Planning a marriage between an observant Jew (yep, that's me) and a devout Catholic (Joe) is a delicious brew for controversy, not to mention a giant pain in the arse. Nonetheless, our interfaith wedding was only two weeks away and I wanted to do something spiritual to mark my upcoming marriage to the man that I loved.
Joe, my Catholic fiancé, was planning to mark our union by going to confession to spill his guts and disclose his most personal thoughts, secrets and fears. I was jealous! I wanted to do something to cleanse my soul, too. But, what? Ironically, Joe had the answer. "Why not go to the mikveh?" he asked logically. My interest was piqued (though I was startled by his suggestion -- shouldn't I have thought of that?) and I began researching mikvehs in Los Angeles.
For those of you Jew-"ish" and non-Jewish people out there, the Mikveh is a bath used for the purpose of ritual immersion in Judaism, and is typically used by Orthodox women -- a place to wash, pray, renew and schmooze. I assumed as a conservative, bat mitzvah'd Jewess they would take no issue with me entering their holy waters. Good God, was I wrong.
I called some places on Pico/Robertson (LA's Bagel Belt) and was held hostage on the phone by a fellow tribeswoman who constantly referred to herself in the 3rd person as Mariam Feldman. Mariam Feldman told me that, since I was marrying a non-Jew, not only could I not dip a pinky toe in the mikveh, I was not going to be considered married through the eyes of God. Mariam Feldman said she would pray for me and perhaps I will meet (if I'm lucky) a nice Jewish man in shul this year if I call off my upcoming nuptials. I kindly thanked "MF" (a much more appropriate name for her considering her nastiness) and hung up the phone. Where was my tribe when I needed them the most?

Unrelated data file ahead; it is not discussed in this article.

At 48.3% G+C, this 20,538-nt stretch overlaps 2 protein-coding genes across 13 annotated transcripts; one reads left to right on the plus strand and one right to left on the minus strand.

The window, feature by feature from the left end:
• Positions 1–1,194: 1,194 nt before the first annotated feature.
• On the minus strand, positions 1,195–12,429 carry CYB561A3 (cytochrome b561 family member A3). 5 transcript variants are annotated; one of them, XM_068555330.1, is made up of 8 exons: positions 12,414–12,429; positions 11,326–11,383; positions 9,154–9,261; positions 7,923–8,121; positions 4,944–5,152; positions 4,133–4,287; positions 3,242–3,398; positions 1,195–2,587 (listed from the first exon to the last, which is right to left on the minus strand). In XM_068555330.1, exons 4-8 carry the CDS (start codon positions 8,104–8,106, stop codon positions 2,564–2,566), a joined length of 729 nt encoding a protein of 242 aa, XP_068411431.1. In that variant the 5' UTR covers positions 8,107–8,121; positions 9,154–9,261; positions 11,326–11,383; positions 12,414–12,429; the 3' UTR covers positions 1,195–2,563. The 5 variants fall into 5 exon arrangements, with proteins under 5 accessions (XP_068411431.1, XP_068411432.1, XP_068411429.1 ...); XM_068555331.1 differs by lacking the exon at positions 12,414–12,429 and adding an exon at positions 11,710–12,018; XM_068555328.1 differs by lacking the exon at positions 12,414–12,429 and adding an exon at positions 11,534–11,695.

I called the only person I could think of, our fearless rabbi, Rabbi Lori. We were lucky enough to find a rabbi to marry us and Rabbi Lori believed that Joe and I were the poster children of what modern day Judaism should look like. So, why not have a modern day mikveh?
This would be our plan: I would gather my closest girlfriends and we would meet at the Venice Beach Pier at 9 PM. I was instructed to bring blankets, towels, warm clothes and a nightgown -- I would be getting naked in the ocean. I would be freezing my tuchus off under the moonlit sky. I love this woman.
I brought five of my closest girlfriends with me, just as my rabbi instructed. Like a clique of giddy freshman girls at their first high school dance, we were awkward, eager and ready to party. Like a trained choreographer, Lori guided us to where the waves were smallest. I have to admit, I was terrified of being pulled out to sea during my very own mikveh -- could you imagine? She began leading us in Hebrew song, lit candles and we all swayed in a tight, little huddle, laughing a bit at the wackiness of it all.
Slowly we found unison in our voices and a sense of calm came over us. Rabbi Lori gently took me aside and told me to walk toward the sea, dunk my body and head in the dark water, remove my nightgown, recite the prayer she whispered to me and express whatever I wanted to the vast ocean and sky. I entered the water and, to my surprise, felt its warmth surround me.
I recited the prayer, took off my nightgown and began to confess my most personal thoughts, secrets and fears. My heart was pounding. Exiting the ocean, I glided back to my friends, who wrapped me in blankets, held me, and told me they loved me as they continued to sing. I wept like a baby. I felt I was now inside a new kind of womb, one just as holy but whose entrance was not held by the rigidity of the likes of Mariam Feldman. I was creating my new tribe.
I returned home to my fiancé a bit soggy but with a renewed sense of self and a readiness for marriage that I had not known before. I had my own spiritual confession that night and it belonged to the stars and the sea, bare ass and all. I was now fortified for the biggest challenge of my life: marriage. Oy vey.
Photo by Sarah Yates
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